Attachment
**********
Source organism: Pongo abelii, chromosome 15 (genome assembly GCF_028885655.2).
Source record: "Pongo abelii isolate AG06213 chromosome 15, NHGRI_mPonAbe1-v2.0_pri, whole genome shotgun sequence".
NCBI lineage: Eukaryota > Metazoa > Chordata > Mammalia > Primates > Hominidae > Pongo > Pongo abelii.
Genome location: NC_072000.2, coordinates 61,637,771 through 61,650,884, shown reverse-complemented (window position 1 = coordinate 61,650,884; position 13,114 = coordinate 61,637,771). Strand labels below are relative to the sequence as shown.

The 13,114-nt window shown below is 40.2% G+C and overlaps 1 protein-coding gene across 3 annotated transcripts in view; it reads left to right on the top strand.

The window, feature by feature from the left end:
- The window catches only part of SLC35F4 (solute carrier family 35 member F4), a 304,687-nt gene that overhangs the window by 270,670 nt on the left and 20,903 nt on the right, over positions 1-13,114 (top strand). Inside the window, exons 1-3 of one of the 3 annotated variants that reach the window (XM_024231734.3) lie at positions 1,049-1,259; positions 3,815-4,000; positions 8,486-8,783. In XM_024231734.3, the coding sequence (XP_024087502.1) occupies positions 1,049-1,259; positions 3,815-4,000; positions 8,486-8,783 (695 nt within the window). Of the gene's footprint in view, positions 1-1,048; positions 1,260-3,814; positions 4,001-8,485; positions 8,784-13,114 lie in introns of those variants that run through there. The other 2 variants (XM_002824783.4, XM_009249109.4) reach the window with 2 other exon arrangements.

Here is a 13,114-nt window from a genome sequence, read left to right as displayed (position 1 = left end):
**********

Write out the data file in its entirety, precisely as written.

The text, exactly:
Source organism: Pongo abelii, chromosome 15 (genome assembly GCF_028885655.2).
Source record: "Pongo abelii isolate AG06213 chromosome 15, NHGRI_mPonAbe1-v2.0_pri, whole genome shotgun sequence".
NCBI lineage: Eukaryota > Metazoa > Chordata > Mammalia > Primates > Hominidae > Pongo > Pongo abelii.
Genome location: NC_072000.2, coordinates 61,637,771 through 61,650,884, shown reverse-complemented (window position 1 = coordinate 61,650,884; position 13,114 = coordinate 61,637,771). Strand labels below are relative to the sequence as shown.

The 13,114-nt window shown below is 40.2% G+C and overlaps 1 protein-coding gene across 3 annotated transcripts in view; it reads left to right on the top strand.

The window, feature by feature from the left end:
- The window catches only part of SLC35F4 (solute carrier family 35 member F4), a 304,687-nt gene that overhangs the window by 270,670 nt on the left and 20,903 nt on the right, over positions 1-13,114 (top strand). Inside the window, exons 1-3 of one of the 3 annotated variants that reach the window (XM_024231734.3) lie at positions 1,049-1,259; positions 3,815-4,000; positions 8,486-8,783. In XM_024231734.3, the coding sequence (XP_024087502.1) occupies positions 1,049-1,259; positions 3,815-4,000; positions 8,486-8,783 (695 nt within the window). Of the gene's footprint in view, positions 1-1,048; positions 1,260-3,814; positions 4,001-8,485; positions 8,784-13,114 lie in introns of those variants that run through there. The other 2 variants (XM_002824783.4, XM_009249109.4) reach the window with 2 other exon arrangements.

Here is a 13,114-nt window from a genome sequence, read left to right as displayed (position 1 = left end):